Before my first time backpacking in 2017, I had many questions, most of them regarding the idea of carrying everything I needed and how much it would hurt. Luckily the boyfriendo was not a novice, but for those of you who are, here’s my tips.
WHAT IS BACKPACKING?
Not a stupid question! Backpacking is when you hike in to a campsite for at least one night. It is different than driving to a state park or other drive-in campground. Without a car, you will need to bring everything you’ll need on your back.
DO YOUR RESEARCH
There’s countless hikes close to Seattle you could use for backpacking. But for a first time, maybe go easy on yourself. For my first time, we specifically chose a hike that was fairly flat. Your balance and weight dispersal is going to be way thrown off–would you rather be on a flat boardwalk, or a rocky cliff? Even then, we maybe overdid it on mileage (three miles the first day, six the second). There’s places in Washington that you can backpack into at less than 2 miles each way, a great option if you’re bringing little ones or nervous about it. Another key thing to look out for when planning your trip is a fresh water source. You will need a ton of water for hydrating but also cooking, and each liter of water weighs over two pounds–do you really want to be lugging 10 liters of water for 22 pounds of weight when a water filter typically weighs less than a pound?
Once you’ve found a suitable hike, check for permits and other restrictions. Olympic National Park and the Enchantments are two notable destinations that require a permit for overnight camping. In non-COVID times, you have to pick up your OlyNP permit in person, which adds to the drive time. Many parts of OlyNP also require a bear can–NO HANGING–for food. If you don’t have one, they typically have them available to rent at the station where you pick up your permit.
If your selected trek has a pit toilet at the camping area (like our selection at Cape Alava, Goat Lake, or Monte Cristo), great! Otherwise, read up on proper bathroom etiquette on the trail. I could not believe despite two pit toilets at camp there was unearthed toilet paper RIGHT BY the freshwater source at Cape Alava–that’s two mistakes, one of which with fairly serious consequences. Pack out toilet paper, and don’t go anywhere near a fresh water source. Lastly, plan for weather. Setting up a tent in the rain is the worst, especially if you’re not used to this particular tent and didn’t bring seven tarps with you. There’s no shame in cancelling if there will be rain!
You will likely need different gear than what you bring on a typical hike, and a bigger pack to store it all. For my first trip, I used a 65+10 L backpack, and needed every inch! If you like backpacking enough to eventually build up smaller, lighter gear, you can eventually downsize your pack, but for the beginning, maybe don’t borrow a friends 45L pack. If going with more experienced people, they might have a lot of gear that can be shared (at least, pre-COVID), but at least one person in your group should have a water filter and a stove.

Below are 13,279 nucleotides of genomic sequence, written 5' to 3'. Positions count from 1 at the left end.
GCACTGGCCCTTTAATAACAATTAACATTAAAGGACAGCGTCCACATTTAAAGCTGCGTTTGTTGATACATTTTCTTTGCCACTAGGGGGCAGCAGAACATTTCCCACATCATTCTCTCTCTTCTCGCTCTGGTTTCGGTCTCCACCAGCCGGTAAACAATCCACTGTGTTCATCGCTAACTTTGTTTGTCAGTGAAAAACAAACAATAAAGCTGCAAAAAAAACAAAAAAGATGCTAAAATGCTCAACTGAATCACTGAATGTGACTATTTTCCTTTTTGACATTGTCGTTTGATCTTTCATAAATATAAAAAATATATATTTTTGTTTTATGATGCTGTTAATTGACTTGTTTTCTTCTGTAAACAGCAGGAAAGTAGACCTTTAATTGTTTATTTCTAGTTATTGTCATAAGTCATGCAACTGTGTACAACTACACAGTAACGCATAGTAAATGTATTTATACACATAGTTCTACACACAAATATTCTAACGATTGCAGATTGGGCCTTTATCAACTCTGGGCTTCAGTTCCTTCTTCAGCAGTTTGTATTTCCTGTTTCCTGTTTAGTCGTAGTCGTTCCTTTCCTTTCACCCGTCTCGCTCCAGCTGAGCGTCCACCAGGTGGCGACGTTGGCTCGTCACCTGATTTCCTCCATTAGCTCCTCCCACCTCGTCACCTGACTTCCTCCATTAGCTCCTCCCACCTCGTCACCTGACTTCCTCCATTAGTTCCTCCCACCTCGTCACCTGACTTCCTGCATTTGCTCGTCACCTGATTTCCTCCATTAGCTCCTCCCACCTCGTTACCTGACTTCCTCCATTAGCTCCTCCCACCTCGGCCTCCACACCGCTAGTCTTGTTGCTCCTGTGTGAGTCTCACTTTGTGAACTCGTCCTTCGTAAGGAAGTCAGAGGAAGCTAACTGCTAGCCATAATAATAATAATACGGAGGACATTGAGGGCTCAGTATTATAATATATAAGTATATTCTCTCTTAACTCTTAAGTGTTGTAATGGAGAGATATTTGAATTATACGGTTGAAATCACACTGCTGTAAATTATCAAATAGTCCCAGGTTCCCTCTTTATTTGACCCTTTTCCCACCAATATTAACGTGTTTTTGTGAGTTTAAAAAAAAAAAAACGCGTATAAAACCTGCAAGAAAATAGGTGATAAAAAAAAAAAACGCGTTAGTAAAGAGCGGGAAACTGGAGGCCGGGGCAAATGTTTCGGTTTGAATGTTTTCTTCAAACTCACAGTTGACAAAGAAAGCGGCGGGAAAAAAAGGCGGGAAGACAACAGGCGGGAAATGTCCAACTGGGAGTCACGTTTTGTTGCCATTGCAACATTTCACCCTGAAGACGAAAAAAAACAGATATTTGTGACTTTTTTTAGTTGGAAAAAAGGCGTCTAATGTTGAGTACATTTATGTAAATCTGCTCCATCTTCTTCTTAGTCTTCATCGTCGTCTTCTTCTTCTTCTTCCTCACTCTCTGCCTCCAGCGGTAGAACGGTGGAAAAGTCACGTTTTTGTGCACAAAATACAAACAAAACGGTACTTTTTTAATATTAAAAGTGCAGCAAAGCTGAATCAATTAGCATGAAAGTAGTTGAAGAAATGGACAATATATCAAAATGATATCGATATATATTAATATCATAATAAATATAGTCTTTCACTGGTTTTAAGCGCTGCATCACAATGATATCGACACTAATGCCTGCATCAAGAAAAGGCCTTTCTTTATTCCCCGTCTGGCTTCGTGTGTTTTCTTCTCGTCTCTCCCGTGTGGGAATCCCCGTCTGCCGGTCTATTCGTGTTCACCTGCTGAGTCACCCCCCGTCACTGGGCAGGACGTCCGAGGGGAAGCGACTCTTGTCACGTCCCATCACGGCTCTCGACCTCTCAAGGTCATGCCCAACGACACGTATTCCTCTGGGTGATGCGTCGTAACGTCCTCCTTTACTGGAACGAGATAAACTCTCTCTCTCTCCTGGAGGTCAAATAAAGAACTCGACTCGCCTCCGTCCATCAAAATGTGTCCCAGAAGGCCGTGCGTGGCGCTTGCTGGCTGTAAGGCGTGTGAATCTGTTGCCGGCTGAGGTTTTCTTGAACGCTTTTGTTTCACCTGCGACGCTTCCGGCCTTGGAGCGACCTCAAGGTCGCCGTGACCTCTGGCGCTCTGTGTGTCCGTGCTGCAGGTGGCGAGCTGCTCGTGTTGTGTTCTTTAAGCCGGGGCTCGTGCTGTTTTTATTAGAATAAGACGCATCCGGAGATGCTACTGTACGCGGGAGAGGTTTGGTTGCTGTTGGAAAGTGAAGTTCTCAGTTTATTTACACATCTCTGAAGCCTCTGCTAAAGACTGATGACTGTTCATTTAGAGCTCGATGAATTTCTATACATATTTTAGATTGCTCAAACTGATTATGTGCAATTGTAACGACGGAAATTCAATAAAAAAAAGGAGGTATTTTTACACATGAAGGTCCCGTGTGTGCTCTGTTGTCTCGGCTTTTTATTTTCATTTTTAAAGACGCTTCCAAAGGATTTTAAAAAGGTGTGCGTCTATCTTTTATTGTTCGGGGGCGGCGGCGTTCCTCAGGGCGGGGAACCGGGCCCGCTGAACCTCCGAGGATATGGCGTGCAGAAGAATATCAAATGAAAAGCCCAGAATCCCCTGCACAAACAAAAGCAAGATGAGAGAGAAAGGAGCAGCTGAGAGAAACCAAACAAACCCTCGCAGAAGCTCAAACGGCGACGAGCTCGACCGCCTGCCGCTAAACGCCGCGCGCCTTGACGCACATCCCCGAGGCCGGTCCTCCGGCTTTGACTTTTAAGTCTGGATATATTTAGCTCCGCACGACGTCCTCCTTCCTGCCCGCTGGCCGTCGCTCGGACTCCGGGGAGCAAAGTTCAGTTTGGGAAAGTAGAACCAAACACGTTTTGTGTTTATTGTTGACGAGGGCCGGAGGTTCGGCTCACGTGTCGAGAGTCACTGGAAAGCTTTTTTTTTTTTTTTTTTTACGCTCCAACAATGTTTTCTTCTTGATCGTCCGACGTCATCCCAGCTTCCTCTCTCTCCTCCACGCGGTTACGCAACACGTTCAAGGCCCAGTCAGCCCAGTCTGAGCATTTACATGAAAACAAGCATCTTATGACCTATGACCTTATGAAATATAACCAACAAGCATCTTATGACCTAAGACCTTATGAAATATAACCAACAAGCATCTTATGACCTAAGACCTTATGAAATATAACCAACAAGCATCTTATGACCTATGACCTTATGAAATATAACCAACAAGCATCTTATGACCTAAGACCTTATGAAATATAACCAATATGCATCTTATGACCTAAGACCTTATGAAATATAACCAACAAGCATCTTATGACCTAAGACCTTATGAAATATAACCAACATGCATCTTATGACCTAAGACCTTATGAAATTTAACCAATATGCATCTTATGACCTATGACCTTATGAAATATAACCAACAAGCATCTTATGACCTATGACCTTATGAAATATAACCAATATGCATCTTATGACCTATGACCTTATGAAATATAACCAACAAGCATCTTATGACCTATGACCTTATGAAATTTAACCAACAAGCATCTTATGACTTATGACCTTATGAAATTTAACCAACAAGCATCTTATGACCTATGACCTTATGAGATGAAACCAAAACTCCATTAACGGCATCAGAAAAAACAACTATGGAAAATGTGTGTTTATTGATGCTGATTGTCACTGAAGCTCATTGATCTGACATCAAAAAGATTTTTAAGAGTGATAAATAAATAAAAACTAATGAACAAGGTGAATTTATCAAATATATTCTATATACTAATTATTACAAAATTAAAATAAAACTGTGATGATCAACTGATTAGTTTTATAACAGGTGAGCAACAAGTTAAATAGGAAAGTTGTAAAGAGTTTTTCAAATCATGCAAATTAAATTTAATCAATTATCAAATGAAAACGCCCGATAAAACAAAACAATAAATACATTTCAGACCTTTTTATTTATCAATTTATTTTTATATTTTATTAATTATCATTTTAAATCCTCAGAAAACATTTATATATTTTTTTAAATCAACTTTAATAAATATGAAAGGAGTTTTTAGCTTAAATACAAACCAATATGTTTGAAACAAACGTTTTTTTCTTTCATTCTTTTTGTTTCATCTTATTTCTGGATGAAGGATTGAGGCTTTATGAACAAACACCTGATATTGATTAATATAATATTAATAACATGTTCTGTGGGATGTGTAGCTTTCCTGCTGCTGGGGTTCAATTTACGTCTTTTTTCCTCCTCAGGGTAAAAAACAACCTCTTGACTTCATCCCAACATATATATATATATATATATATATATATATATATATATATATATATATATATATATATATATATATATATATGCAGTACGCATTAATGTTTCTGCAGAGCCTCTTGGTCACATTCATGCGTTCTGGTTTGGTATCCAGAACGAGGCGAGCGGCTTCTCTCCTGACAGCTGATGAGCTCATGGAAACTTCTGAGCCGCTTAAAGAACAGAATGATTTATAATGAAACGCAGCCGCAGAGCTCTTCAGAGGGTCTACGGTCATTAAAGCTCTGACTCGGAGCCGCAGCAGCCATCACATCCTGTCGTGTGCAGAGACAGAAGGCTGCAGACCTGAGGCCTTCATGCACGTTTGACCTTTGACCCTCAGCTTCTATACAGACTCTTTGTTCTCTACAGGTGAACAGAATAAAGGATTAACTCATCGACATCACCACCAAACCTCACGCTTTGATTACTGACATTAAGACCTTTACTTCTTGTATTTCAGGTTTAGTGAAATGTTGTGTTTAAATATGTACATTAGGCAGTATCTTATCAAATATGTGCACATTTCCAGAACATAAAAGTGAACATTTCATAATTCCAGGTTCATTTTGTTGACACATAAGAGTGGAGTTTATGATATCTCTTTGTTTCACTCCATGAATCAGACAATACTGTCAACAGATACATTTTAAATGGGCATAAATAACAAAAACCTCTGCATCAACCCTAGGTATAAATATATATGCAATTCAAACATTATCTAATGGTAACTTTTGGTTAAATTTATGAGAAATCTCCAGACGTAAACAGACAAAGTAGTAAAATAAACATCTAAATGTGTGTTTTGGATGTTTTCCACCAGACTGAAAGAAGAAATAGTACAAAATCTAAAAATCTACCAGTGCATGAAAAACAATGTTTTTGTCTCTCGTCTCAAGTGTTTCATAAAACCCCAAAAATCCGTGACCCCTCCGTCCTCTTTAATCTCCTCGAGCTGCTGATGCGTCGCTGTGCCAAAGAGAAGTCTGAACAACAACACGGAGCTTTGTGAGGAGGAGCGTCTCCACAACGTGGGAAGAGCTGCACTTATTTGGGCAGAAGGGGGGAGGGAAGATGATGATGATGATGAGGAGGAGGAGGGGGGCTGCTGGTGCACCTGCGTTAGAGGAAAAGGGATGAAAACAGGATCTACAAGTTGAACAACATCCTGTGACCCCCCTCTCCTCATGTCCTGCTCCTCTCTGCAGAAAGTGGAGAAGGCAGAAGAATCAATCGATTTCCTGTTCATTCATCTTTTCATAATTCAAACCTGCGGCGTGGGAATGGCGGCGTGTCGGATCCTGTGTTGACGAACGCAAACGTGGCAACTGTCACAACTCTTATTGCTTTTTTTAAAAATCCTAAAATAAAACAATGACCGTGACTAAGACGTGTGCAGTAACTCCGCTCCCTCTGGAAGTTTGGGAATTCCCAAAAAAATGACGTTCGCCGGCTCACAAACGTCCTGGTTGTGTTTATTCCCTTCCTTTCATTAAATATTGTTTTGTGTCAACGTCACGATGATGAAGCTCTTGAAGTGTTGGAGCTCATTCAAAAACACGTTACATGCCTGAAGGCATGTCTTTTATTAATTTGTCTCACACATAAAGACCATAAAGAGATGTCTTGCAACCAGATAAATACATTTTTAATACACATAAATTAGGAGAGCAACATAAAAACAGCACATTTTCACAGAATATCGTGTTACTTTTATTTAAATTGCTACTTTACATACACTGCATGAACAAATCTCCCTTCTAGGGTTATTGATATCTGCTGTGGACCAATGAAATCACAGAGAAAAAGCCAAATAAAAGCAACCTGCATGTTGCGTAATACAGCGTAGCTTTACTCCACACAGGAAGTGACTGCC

There are several options for water filters. For my first trip, the boyfriendo handled selecting our stove and filter, but you will need to do your own research to decide what is best. While some people forgo a stove, trust me, after hiking and schlepping all your gear over several miles, you will want hot food and not just cold tuna from a can and granola bars–a stove is necessary! We went with a ‘pump’ water filter that screws onto a Nalgene or other water bottle for easy filling, but I have since switched to a gravity filter (you do get tired from pumping!). For a stove, again, you have choices. The two most popular brands are Jetboil and MSR. The boyfriendo chose to shell out for a MSR universal stove that takes all kinds of fuel, which will be super useful and environmentally friendly if using a refillable fuel bottle, but we have also since upgraded to an MSR Pocket Rocket for quick trips. If you use a brand that takes isobutane-propane canisters for fuel, don’t forget a tool to compact the empty canisters to be able to recycle them. Many municipalities do not accept these cans for recycling even when crunched though, so keep that in mind if you want to be eco-friendly with your purchases. Do your research, and remember REI has a killer return policy. Regardless, don’t forget utensils and a cooking pot for boiling your water!